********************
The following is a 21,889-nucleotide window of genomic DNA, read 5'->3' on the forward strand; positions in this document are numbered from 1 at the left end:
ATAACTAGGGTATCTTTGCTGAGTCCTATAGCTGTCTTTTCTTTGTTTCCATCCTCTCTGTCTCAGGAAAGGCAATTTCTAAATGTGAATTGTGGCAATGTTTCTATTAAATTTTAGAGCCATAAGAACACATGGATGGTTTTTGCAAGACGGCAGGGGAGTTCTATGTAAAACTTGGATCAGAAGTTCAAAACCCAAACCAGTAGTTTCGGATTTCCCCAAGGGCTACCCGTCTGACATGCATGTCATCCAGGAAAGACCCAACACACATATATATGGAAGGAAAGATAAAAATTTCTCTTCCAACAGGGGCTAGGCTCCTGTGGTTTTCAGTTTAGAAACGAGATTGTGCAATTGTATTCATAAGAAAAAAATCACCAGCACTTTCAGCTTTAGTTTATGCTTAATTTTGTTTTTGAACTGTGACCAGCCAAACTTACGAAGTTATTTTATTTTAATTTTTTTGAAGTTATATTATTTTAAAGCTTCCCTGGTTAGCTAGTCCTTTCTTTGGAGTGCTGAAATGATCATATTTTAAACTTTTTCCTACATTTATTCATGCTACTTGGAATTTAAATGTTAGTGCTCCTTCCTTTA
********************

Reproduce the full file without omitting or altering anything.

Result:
The following is a 21,889-nucleotide window of genomic DNA, read 5'->3' on the forward strand; positions in this document are numbered from 1 at the left end:
ATAACTAGGGTATCTTTGCTGAGTCCTATAGCTGTCTTTTCTTTGTTTCCATCCTCTCTGTCTCAGGAAAGGCAATTTCTAAATGTGAATTGTGGCAATGTTTCTATTAAATTTTAGAGCCATAAGAACACATGGATGGTTTTTGCAAGACGGCAGGGGAGTTCTATGTAAAACTTGGATCAGAAGTTCAAAACCCAAACCAGTAGTTTCGGATTTCCCCAAGGGCTACCCGTCTGACATGCATGTCATCCAGGAAAGACCCAACACACATATATATGGAAGGAAAGATAAAAATTTCTCTTCCAACAGGGGCTAGGCTCCTGTGGTTTTCAGTTTAGAAACGAGATTGTGCAATTGTATTCATAAGAAAAAAATCACCAGCACTTTCAGCTTTAGTTTATGCTTAATTTTGTTTTTGAACTGTGACCAGCCAAACTTACGAAGTTATTTTATTTTAATTTTTTTGAAGTTATATTATTTTAAAGCTTCCCTGGTTAGCTAGTCCTTTCTTTGGAGTGCTGAAATGATCATATTTTAAACTTTTTCCTACATTTATTCATGCTACTTGGAATTTAAATGTTAGTGCTCCTTCCTTTA